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Blackberry-Picking

Blackberry-Picking

  

by Seamus Heaney

Lines 1-4 Summary

Get out the microscope, because we’re going through this poem line-by-line.

Lines 1-2

Late August, given heavy rain and sun
For a full week, the blackberries would ripen.

  • A pretty straightforward start: it's late August and the conditions are perfect (rain and sun) for the blackberries to ripen.
  • Heaney gives us a foothold in time. We know right away that it's late summer.
  • We can also guess, given the title and the mention of blackberries in the first two lines, that the poem will probably focus on none other than blackberries.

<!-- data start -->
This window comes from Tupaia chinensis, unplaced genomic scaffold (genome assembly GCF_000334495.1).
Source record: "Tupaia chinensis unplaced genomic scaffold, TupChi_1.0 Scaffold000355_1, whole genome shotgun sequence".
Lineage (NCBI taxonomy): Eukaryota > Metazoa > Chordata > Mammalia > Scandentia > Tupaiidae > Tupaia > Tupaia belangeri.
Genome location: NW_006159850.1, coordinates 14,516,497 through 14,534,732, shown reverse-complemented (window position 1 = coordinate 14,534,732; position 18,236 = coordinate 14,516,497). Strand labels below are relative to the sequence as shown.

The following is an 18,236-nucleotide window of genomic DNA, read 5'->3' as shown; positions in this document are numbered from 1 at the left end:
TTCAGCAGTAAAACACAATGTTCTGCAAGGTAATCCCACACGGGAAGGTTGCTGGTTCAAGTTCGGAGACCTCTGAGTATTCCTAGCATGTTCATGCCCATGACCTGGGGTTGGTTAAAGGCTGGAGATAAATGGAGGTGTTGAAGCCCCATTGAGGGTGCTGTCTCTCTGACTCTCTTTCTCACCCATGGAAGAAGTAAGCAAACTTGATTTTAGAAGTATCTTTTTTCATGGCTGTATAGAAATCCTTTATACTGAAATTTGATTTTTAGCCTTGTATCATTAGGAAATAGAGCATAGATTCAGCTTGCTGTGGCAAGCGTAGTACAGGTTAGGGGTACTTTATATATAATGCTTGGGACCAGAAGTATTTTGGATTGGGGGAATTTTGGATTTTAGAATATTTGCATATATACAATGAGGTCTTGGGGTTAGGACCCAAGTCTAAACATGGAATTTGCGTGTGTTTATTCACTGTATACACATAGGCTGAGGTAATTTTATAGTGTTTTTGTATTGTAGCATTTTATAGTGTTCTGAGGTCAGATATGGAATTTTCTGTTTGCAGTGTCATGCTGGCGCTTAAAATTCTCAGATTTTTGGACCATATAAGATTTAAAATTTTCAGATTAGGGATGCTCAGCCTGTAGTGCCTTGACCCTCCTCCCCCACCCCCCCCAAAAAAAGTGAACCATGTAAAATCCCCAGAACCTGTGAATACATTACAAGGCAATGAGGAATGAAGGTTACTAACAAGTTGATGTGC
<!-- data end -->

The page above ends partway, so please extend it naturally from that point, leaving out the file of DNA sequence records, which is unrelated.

Lines 3-4

At first, just one, a glossy purple clot
Among others, red, green, hard as a knot.

  • When the berries start to ripen, there's just one ripe, purple one among all the green (completely unripe) and red (just starting to ripen) berries.
  • "Clot" is an interesting word choice. Usually we use "clot" when we're talking about blood or other coagulated liquid. Here, the speaker is perhaps trying to get us to think about the image – sticky juice, maybe?
  • This is the first time (though it won't be the last) that Heaney describes the scene using more than just the visual. Here, he describes the texture of the berries – clotted (so, probably soft) and the green ones "hard as a knot."
  • So far he's used two of the five senses: sight and touch.

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